Advanced

Switching From High-Fat to Low-Fat Diet Normalizes Glucose Metabolism and Improves Glucose-Stimulated Insulin Secretion and Insulin Sensitivity But Not Body Weight in C57BL/6J Mice.

Agardh, Carl-David LU and Ahrén, Bo LU (2012) In Pancreas 41(2). p.253-257
Abstract
OBJECTIVES: Environmental factors such as a high-fat diet contribute to type 2 diabetes and obesity. This study examined glycemia, insulin sensitivity, and β-cell function after switching from a high-fat diet to a low-fat diet in mice. METHODS: C57BL/6J mice were fed a high-fat diet or low-fat diet for 18 months, after which mice on the high-fat diet either maintained this diet or switched to a low-fat diet for 4 weeks. Body weight and glucose and insulin responses to intraperitoneal glucose were determined. Insulin secretion (insulinogenic index: the 10-minute insulin response divided by the 10-minute glucose level) and insulin sensitivity (1 divided by basal insulin) were determined. RESULTS: After 18 months on a high-fat diet, mice had... (More)
OBJECTIVES: Environmental factors such as a high-fat diet contribute to type 2 diabetes and obesity. This study examined glycemia, insulin sensitivity, and β-cell function after switching from a high-fat diet to a low-fat diet in mice. METHODS: C57BL/6J mice were fed a high-fat diet or low-fat diet for 18 months, after which mice on the high-fat diet either maintained this diet or switched to a low-fat diet for 4 weeks. Body weight and glucose and insulin responses to intraperitoneal glucose were determined. Insulin secretion (insulinogenic index: the 10-minute insulin response divided by the 10-minute glucose level) and insulin sensitivity (1 divided by basal insulin) were determined. RESULTS: After 18 months on a high-fat diet, mice had glucose intolerance, marked hyperinsulinemia, and increased body weight compared to mice on a low-fat diet (P < 0.001). Switching from a high-fat diet to low-fat diet normalized glucose tolerance, reduced but not normalized body weight (P < 0.001), increased insulin secretion (248 ± 39 vs 141 ± 46 pmol/mmol; P = 0.028) and improved but not normalized insulin sensitivity (3.2 ± 0.1 vs 1.0 ± 0.1 [pmol/L]; P = 0.012). CONCLUSION: Switching from a high-fat diet to low-fat diet normalizes glucose tolerance and improves but not normalizes insulin secretion and insulin sensitivity. These effects are more pronounced than the reduced body weight. (Less)
Please use this url to cite or link to this publication:
author
organization
publishing date
type
Contribution to journal
publication status
published
subject
in
Pancreas
volume
41
issue
2
pages
253 - 257
publisher
Lippincott Williams & Wilkins
external identifiers
  • wos:000300641500013
  • pmid:22158067
  • scopus:84857921433
ISSN
0885-3177
DOI
10.1097/MPA.0b013e3182243107
language
English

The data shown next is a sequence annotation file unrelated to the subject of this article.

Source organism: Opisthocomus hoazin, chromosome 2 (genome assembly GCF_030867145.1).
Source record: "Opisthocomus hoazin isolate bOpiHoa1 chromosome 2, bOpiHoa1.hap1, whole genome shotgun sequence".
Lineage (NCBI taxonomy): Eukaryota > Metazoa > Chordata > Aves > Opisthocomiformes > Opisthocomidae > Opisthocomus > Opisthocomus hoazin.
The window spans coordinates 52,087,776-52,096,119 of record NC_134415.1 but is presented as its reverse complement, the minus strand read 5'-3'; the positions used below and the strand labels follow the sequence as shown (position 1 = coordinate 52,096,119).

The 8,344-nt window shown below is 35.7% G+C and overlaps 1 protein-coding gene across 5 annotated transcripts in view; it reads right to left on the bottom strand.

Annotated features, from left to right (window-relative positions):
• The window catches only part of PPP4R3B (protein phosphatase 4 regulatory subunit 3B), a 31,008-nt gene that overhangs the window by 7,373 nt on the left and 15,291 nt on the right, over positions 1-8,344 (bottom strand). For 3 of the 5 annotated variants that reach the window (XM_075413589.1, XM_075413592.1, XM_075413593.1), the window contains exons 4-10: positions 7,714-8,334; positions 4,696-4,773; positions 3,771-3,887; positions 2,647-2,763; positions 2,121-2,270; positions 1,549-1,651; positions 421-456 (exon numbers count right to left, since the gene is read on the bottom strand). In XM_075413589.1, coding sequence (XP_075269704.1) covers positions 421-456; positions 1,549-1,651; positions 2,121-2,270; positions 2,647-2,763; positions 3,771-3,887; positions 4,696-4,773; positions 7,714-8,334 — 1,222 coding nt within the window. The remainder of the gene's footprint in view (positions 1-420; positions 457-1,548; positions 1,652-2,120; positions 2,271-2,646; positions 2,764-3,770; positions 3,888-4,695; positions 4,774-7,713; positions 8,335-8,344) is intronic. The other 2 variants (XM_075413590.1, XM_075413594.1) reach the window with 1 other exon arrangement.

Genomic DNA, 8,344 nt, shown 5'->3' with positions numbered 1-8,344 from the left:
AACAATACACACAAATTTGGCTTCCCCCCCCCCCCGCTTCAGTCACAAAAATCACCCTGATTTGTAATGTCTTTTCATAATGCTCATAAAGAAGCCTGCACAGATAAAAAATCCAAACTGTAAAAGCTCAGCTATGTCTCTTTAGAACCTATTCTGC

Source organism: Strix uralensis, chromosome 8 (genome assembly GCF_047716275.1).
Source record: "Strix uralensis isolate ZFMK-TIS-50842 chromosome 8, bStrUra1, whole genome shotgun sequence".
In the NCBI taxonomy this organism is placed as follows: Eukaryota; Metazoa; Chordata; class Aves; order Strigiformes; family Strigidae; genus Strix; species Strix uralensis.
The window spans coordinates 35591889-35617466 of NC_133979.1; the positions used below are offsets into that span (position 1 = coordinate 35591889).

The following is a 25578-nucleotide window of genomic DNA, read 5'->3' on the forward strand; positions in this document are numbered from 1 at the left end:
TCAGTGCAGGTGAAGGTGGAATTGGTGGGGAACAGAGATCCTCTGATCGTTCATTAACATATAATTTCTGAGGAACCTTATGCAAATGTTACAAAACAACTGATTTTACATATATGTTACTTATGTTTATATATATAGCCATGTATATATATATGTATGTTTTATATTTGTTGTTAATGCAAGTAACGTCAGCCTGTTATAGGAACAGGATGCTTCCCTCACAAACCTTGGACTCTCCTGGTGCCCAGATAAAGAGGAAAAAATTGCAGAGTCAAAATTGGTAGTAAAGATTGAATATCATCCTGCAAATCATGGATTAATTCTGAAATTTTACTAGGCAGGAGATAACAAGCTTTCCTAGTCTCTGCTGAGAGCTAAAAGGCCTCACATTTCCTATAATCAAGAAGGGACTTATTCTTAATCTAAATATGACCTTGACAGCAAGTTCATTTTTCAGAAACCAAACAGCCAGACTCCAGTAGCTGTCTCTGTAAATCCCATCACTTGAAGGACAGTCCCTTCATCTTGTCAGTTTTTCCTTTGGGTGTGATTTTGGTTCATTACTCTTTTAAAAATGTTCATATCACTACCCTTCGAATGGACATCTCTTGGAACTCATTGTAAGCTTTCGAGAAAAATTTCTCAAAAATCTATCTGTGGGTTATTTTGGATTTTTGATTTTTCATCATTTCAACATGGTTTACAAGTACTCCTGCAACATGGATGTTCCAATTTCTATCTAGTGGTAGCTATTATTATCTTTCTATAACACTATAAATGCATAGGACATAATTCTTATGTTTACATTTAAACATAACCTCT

LU publication?
yes
id
08a5683a-b970-41b4-9a83-f75912cd13de (old id 2274150)
alternative location
http://www.ncbi.nlm.nih.gov/pubmed/22158067?dopt=Abstract
date added to LUP
2012-01-03 18:51:48
date last changed
2017-11-19 04:18:12
@article{08a5683a-b970-41b4-9a83-f75912cd13de,
  abstract     = {OBJECTIVES: Environmental factors such as a high-fat diet contribute to type 2 diabetes and obesity. This study examined glycemia, insulin sensitivity, and β-cell function after switching from a high-fat diet to a low-fat diet in mice. METHODS: C57BL/6J mice were fed a high-fat diet or low-fat diet for 18 months, after which mice on the high-fat diet either maintained this diet or switched to a low-fat diet for 4 weeks. Body weight and glucose and insulin responses to intraperitoneal glucose were determined. Insulin secretion (insulinogenic index: the 10-minute insulin response divided by the 10-minute glucose level) and insulin sensitivity (1 divided by basal insulin) were determined. RESULTS: After 18 months on a high-fat diet, mice had glucose intolerance, marked hyperinsulinemia, and increased body weight compared to mice on a low-fat diet (P &lt; 0.001). Switching from a high-fat diet to low-fat diet normalized glucose tolerance, reduced but not normalized body weight (P &lt; 0.001), increased insulin secretion (248 ± 39 vs 141 ± 46 pmol/mmol; P = 0.028) and improved but not normalized insulin sensitivity (3.2 ± 0.1 vs 1.0 ± 0.1 [pmol/L]; P = 0.012). CONCLUSION: Switching from a high-fat diet to low-fat diet normalizes glucose tolerance and improves but not normalizes insulin secretion and insulin sensitivity. These effects are more pronounced than the reduced body weight.},
  author       = {Agardh, Carl-David and Ahrén, Bo},
  issn         = {0885-3177},
  language     = {eng},
  number       = {2},
  pages        = {253--257},
  publisher    = {Lippincott Williams & Wilkins},
  series       = {Pancreas},
  title        = {Switching From High-Fat to Low-Fat Diet Normalizes Glucose Metabolism and Improves Glucose-Stimulated Insulin Secretion and Insulin Sensitivity But Not Body Weight in C57BL/6J Mice.},
  url          = {http://dx.doi.org/10.1097/MPA.0b013e3182243107},
  volume       = {41},
  year         = {2012},
}